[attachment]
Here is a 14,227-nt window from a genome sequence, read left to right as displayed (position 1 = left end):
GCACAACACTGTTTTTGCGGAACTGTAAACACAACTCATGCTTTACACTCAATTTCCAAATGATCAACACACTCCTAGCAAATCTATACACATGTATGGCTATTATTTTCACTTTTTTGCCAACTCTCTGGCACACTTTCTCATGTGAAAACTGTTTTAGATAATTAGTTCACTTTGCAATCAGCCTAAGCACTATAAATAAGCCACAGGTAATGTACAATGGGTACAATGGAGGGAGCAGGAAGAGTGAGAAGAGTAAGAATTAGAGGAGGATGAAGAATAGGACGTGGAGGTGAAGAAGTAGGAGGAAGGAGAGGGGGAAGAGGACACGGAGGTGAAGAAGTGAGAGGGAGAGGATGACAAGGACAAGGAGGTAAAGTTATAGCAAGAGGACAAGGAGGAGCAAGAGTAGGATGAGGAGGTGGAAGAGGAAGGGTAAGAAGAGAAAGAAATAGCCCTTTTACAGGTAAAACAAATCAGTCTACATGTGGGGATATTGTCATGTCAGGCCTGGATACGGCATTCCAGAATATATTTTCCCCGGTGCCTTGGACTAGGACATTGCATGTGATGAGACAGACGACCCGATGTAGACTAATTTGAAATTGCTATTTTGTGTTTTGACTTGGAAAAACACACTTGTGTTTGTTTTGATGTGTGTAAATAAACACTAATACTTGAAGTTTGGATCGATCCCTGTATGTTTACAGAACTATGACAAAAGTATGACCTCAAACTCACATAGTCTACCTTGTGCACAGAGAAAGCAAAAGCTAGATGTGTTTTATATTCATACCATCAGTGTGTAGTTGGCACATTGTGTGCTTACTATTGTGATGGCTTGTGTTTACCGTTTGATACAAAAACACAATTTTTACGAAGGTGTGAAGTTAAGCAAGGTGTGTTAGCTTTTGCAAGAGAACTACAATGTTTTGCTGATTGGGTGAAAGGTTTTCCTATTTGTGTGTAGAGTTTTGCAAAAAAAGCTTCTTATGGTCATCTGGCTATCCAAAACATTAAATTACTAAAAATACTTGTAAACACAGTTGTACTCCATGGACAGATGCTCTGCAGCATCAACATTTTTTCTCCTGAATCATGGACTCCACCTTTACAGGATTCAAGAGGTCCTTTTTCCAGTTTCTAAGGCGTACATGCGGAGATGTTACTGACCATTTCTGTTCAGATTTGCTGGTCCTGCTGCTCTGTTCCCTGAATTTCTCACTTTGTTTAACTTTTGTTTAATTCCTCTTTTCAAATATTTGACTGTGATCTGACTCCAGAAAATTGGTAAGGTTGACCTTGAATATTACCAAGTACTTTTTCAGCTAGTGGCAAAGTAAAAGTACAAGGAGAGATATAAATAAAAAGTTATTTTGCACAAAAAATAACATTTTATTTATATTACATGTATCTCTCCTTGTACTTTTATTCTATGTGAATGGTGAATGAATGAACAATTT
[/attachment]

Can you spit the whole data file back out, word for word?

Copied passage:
Here is a 14,227-nt window from a genome sequence, read left to right as displayed (position 1 = left end):
GCACAACACTGTTTTTGCGGAACTGTAAACACAACTCATGCTTTACACTCAATTTCCAAATGATCAACACACTCCTAGCAAATCTATACACATGTATGGCTATTATTTTCACTTTTTTGCCAACTCTCTGGCACACTTTCTCATGTGAAAACTGTTTTAGATAATTAGTTCACTTTGCAATCAGCCTAAGCACTATAAATAAGCCACAGGTAATGTACAATGGGTACAATGGAGGGAGCAGGAAGAGTGAGAAGAGTAAGAATTAGAGGAGGATGAAGAATAGGACGTGGAGGTGAAGAAGTAGGAGGAAGGAGAGGGGGAAGAGGACACGGAGGTGAAGAAGTGAGAGGGAGAGGATGACAAGGACAAGGAGGTAAAGTTATAGCAAGAGGACAAGGAGGAGCAAGAGTAGGATGAGGAGGTGGAAGAGGAAGGGTAAGAAGAGAAAGAAATAGCCCTTTTACAGGTAAAACAAATCAGTCTACATGTGGGGATATTGTCATGTCAGGCCTGGATACGGCATTCCAGAATATATTTTCCCCGGTGCCTTGGACTAGGACATTGCATGTGATGAGACAGACGACCCGATGTAGACTAATTTGAAATTGCTATTTTGTGTTTTGACTTGGAAAAACACACTTGTGTTTGTTTTGATGTGTGTAAATAAACACTAATACTTGAAGTTTGGATCGATCCCTGTATGTTTACAGAACTATGACAAAAGTATGACCTCAAACTCACATAGTCTACCTTGTGCACAGAGAAAGCAAAAGCTAGATGTGTTTTATATTCATACCATCAGTGTGTAGTTGGCACATTGTGTGCTTACTATTGTGATGGCTTGTGTTTACCGTTTGATACAAAAACACAATTTTTACGAAGGTGTGAAGTTAAGCAAGGTGTGTTAGCTTTTGCAAGAGAACTACAATGTTTTGCTGATTGGGTGAAAGGTTTTCCTATTTGTGTGTAGAGTTTTGCAAAAAAAGCTTCTTATGGTCATCTGGCTATCCAAAACATTAAATTACTAAAAATACTTGTAAACACAGTTGTACTCCATGGACAGATGCTCTGCAGCATCAACATTTTTTCTCCTGAATCATGGACTCCACCTTTACAGGATTCAAGAGGTCCTTTTTCCAGTTTCTAAGGCGTACATGCGGAGATGTTACTGACCATTTCTGTTCAGATTTGCTGGTCCTGCTGCTCTGTTCCCTGAATTTCTCACTTTGTTTAACTTTTGTTTAATTCCTCTTTTCAAATATTTGACTGTGATCTGACTCCAGAAAATTGGTAAGGTTGACCTTGAATATTACCAAGTACTTTTTCAGCTAGTGGCAAAGTAAAAGTACAAGGAGAGATATAAATAAAAAGTTATTTTGCACAAAAAATAACATTTTATTTATATTACATGTATCTCTCCTTGTACTTTTATTCTATGTGAATGGTGAATGAATGAACAATTT